IN A carefully crafted message Thursday, Tehreek-e-Insaf chief Imran Khan, poised to become the next Prime Minister of Pakistan, made a nuanced outreach to India while making clear that New Delhi’s response would hold the key.
Stressing that the blame game needs to stop between the two countries over Kashmir and Balochistan, 65-year-old Khan addressed his nation: “If India takes one step towards us, we will take two steps toward them…but at least (we) need a start. Right now, it is one-sided where India is constantly just blaming us.”
Khan’s public statement, sources said, follows India’s engagement with his team through the High Commission in Islamabad. Although his statement has not been officially reciprocated by New Delhi, official sources are hopeful of “a greater policy coherence” under him as “he would be on the same page as the Pakistan Army”.
Sources told The Indian Express that the Indian High Commission in Islamabad “has been in close touch with Imran’s people for months,” as the government was preparing itself for any election outcome. Khan’s statement that “we want to improve our relations with India, if their leadership also wants it” seems to be born out of that engagement.
Sources said Chaudhry Mohammad Sarwar, former member of the British House of Commons, who served as Governor of Punjab from 2013 to 2015, is most likely to be named Foreign Minister. He resigned as governor in 2015 after terming US President Barack Obama’s visit to India as a failure of the government of Nawaz Sharif. He later joined Khan’s PTI and is currently a member of the Pakistani Senate.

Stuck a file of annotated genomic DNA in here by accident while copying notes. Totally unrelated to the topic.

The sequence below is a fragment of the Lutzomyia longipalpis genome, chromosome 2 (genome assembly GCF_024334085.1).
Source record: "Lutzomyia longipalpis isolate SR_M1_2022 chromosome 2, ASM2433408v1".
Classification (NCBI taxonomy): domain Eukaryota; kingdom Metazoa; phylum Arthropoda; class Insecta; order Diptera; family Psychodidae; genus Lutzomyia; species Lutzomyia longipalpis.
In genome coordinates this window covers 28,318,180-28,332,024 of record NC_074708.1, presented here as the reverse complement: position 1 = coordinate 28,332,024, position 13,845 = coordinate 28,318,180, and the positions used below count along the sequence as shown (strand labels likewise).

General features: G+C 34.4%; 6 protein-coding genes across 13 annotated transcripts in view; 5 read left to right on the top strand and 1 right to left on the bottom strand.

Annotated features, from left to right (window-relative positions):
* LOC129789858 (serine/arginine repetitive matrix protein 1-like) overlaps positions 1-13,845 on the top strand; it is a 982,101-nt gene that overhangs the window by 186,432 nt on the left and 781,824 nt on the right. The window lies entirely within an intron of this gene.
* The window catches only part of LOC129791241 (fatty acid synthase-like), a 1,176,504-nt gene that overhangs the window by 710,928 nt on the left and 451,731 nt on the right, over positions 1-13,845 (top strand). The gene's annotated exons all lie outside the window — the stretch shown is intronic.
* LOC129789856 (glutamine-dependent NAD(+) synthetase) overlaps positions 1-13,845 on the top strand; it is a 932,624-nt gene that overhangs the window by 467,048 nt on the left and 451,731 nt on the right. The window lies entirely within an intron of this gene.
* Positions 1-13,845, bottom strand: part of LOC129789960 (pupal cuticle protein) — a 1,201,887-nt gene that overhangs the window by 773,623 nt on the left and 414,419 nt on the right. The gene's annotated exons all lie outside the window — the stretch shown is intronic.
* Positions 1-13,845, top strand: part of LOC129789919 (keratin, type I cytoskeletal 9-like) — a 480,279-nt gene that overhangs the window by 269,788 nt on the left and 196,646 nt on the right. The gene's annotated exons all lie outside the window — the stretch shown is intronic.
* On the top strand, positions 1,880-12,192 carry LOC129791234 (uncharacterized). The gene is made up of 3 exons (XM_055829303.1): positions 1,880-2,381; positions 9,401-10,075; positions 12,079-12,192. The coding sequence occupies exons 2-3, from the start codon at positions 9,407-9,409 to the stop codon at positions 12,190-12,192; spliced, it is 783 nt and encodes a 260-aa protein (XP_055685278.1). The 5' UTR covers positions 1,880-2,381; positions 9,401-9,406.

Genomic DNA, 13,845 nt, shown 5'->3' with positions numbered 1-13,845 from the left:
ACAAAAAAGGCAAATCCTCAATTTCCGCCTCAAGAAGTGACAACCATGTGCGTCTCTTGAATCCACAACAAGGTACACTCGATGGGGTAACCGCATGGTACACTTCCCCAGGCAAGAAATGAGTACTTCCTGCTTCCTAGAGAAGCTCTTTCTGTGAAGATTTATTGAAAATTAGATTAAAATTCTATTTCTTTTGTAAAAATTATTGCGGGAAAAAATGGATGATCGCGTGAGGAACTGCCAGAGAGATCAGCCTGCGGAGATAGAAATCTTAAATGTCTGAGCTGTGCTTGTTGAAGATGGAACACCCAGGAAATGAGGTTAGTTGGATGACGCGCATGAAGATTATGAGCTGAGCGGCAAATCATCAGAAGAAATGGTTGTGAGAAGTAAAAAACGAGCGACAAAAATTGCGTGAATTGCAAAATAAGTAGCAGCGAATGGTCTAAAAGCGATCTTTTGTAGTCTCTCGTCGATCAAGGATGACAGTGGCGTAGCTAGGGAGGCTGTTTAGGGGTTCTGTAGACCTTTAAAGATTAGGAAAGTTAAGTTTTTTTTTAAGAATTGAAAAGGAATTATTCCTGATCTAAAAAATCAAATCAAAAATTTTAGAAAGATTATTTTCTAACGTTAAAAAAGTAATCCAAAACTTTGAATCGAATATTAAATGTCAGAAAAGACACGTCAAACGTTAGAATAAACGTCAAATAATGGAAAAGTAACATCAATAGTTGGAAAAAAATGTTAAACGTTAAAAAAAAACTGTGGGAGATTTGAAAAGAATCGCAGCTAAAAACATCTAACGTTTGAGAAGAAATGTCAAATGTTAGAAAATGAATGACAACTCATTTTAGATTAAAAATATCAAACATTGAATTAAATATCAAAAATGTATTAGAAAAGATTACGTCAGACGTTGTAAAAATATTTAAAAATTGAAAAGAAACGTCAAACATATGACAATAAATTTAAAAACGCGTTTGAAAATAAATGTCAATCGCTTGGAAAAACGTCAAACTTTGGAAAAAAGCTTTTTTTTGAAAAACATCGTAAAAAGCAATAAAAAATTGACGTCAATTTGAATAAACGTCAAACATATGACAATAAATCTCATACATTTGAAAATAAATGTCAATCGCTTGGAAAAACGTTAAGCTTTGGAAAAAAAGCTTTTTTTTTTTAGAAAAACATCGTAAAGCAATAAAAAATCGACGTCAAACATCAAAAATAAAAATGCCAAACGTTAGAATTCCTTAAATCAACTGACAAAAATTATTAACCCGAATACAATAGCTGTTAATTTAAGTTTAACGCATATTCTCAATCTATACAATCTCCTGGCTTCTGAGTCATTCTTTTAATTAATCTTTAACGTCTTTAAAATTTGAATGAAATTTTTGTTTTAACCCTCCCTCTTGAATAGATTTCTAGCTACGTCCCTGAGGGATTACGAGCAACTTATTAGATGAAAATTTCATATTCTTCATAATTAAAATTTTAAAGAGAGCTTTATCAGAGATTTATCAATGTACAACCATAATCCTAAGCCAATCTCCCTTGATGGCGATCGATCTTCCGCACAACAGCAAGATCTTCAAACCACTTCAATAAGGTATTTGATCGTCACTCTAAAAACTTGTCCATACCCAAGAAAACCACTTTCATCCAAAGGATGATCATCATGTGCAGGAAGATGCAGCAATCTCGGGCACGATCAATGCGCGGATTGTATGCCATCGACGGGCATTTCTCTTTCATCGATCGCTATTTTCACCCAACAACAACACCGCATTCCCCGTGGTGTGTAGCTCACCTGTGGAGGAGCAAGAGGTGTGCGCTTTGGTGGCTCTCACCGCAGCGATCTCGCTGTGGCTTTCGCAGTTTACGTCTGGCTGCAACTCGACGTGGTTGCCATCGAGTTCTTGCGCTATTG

Khan’s PTI, which won 76 seats and was leading in 43 according to Pakistan’s TV channels, is widely perceived to be the Pakistan Army’s choice, and has been christened by the Opposition as the “laadla” (favourite son).
Aware of that image and apprehension in New Delhi, he said, “As far as India is concerned, I was a little disappointed with how the Indian media portrayed me in the past few weeks, as a villain in a Bollywood film…like everything that would be disadvantageous for India would happen due to me.”
And then, he struck a familiar note, echoing the military establishment’s thinking that Kashmir is the “core issue”.
Khan, however, also expressed his desire to “increase trade” with India — a popular sentiment among the business community in Pakistan, especially among the influential business class in Punjab.
“I am that Pakistani who believes that to improve economics in the sub-continent, trade between India and Pakistan is important. This will be beneficial for both the countries,” he said.
“Our priority should be to increase trade, but the sad part is that the core issue is Kashmir. We should sit across the table to solve this issue, instead of indulging in a blame game. The Kashmiri people have suffered a lot of human rights violation. Let’s not continue this blame game over Kashmir and Balochistan. We are stuck at square one,” he said.
The PTI’s election manifesto had said that they will “work on a blueprint towards resolving the Kashmir issue within the parameters of UNSC resolutions. For lasting peace within our own region, especially with a neighbour India, conflict resolution and the security route to cooperation is the most viable”.